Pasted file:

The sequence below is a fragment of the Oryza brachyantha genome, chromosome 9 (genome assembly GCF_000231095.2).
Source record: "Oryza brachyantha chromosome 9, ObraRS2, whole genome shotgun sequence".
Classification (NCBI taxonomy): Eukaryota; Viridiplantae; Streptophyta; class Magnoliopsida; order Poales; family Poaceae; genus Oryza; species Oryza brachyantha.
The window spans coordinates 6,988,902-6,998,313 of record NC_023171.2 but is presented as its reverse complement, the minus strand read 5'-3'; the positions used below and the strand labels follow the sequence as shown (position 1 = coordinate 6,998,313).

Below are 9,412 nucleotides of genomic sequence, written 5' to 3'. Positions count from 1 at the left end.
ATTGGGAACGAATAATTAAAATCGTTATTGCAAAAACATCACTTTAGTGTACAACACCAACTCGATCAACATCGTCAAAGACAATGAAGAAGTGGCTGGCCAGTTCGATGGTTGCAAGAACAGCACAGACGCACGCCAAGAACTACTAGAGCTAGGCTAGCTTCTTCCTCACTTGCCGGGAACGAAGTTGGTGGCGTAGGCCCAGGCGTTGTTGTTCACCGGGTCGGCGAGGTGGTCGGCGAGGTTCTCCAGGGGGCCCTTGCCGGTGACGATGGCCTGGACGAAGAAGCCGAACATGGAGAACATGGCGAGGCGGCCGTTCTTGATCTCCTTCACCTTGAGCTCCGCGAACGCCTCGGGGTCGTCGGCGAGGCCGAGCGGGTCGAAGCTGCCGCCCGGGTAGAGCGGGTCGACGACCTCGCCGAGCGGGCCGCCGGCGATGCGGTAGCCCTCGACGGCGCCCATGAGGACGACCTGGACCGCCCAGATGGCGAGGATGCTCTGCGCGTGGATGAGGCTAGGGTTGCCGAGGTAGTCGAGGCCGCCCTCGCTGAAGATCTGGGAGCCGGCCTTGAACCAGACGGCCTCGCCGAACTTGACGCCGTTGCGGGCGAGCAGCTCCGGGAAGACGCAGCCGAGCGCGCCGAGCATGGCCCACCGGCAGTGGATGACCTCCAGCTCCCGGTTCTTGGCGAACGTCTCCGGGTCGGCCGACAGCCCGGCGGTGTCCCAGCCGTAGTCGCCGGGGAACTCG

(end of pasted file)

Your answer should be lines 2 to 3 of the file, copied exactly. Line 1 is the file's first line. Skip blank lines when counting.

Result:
Source record: "Oryza brachyantha chromosome 9, ObraRS2, whole genome shotgun sequence".
Classification (NCBI taxonomy): Eukaryota; Viridiplantae; Streptophyta; class Magnoliopsida; order Poales; family Poaceae; genus Oryza; species Oryza brachyantha.